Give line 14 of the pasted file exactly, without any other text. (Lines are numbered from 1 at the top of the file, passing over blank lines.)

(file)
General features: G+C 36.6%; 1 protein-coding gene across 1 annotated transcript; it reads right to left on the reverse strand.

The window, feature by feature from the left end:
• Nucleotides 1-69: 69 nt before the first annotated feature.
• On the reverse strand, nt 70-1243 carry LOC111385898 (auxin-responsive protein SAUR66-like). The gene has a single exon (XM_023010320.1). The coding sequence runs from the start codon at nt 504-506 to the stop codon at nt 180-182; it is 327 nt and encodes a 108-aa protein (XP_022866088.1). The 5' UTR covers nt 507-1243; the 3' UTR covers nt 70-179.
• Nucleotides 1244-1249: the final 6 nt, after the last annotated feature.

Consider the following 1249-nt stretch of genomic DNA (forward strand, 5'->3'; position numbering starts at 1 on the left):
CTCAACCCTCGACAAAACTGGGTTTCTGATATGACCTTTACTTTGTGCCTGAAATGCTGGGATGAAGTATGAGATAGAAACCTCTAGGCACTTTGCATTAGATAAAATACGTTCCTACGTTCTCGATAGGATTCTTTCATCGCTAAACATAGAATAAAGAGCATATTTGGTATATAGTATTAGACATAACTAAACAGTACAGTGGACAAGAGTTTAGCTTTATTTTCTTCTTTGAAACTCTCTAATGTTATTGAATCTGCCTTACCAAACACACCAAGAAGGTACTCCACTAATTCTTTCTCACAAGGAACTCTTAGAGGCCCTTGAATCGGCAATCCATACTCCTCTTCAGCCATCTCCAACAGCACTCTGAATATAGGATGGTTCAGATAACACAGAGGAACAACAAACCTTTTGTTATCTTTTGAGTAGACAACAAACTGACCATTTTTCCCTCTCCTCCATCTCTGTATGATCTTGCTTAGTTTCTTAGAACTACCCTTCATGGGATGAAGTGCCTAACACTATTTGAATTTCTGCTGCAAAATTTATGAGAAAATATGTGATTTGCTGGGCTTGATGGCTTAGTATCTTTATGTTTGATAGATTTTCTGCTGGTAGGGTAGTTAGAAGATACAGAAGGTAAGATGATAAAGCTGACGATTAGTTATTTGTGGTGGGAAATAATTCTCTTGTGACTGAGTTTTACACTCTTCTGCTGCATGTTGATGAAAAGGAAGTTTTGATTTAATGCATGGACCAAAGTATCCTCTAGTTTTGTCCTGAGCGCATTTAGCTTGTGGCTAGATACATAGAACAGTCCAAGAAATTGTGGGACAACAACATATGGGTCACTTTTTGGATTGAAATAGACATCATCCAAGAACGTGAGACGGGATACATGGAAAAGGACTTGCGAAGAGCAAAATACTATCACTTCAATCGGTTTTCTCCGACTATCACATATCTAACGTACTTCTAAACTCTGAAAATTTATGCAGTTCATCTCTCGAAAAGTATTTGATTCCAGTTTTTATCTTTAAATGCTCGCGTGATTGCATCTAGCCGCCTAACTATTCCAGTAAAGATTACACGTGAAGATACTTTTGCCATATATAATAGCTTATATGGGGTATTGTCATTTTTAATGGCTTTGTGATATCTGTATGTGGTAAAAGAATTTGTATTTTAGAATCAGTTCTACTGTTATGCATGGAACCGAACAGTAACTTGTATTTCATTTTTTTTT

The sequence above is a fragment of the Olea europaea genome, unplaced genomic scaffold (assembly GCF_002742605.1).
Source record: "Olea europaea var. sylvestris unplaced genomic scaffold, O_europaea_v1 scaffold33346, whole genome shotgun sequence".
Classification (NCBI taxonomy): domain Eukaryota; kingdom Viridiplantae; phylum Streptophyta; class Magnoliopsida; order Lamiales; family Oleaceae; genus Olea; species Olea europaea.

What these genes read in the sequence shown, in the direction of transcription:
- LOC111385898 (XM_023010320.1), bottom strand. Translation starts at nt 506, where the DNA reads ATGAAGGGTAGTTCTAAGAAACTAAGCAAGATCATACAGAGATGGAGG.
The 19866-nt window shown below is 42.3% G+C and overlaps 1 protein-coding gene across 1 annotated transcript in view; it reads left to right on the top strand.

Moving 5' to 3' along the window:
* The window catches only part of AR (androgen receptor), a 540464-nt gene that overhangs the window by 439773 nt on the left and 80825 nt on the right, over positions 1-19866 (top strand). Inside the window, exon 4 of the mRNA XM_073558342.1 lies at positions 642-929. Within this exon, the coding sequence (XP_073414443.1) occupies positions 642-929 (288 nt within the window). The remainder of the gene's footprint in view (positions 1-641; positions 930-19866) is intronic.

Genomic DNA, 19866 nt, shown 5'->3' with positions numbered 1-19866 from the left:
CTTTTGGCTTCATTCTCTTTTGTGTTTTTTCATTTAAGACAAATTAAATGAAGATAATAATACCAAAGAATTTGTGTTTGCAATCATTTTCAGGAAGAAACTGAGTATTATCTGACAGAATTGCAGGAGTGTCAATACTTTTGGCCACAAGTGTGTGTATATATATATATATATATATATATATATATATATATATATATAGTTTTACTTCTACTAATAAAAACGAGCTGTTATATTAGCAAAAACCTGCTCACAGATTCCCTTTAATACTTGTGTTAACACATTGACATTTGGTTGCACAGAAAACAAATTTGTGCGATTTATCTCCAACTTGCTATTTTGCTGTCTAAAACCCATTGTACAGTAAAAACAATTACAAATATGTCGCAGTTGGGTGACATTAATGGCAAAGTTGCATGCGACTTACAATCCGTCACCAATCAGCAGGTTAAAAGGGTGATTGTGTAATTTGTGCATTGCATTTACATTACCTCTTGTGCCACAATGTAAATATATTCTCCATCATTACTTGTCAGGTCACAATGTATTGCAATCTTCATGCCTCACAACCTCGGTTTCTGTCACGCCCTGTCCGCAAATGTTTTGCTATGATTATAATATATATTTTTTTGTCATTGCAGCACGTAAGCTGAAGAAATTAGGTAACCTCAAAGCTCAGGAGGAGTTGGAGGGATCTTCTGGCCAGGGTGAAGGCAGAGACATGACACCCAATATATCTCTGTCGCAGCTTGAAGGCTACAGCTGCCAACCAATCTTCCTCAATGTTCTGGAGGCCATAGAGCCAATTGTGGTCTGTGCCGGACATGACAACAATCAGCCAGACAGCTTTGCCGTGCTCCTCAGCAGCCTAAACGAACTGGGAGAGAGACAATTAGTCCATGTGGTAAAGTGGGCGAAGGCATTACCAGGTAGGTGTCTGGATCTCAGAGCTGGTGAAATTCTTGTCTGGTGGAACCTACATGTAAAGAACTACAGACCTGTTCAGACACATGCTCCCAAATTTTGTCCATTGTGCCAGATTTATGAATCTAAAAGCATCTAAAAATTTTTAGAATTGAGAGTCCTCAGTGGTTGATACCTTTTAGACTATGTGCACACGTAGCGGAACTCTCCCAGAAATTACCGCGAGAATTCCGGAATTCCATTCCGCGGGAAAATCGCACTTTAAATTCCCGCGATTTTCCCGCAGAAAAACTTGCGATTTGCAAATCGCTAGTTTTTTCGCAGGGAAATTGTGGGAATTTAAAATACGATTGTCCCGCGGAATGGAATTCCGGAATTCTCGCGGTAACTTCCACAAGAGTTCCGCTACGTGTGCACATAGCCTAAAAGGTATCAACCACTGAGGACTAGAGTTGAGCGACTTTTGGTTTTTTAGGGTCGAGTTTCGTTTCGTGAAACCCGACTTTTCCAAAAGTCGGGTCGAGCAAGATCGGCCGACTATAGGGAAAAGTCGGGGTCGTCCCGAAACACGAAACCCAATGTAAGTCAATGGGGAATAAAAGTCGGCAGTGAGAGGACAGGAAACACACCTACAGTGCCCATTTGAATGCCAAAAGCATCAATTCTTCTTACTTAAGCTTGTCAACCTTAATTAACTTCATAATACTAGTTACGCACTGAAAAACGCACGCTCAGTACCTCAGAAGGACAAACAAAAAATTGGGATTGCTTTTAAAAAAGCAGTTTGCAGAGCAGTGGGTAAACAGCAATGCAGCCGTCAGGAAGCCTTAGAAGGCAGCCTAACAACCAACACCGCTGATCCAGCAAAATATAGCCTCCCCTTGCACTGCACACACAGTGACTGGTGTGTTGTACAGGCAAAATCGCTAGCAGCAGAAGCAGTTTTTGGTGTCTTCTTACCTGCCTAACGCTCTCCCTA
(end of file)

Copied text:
Moving 5' to 3' along the window: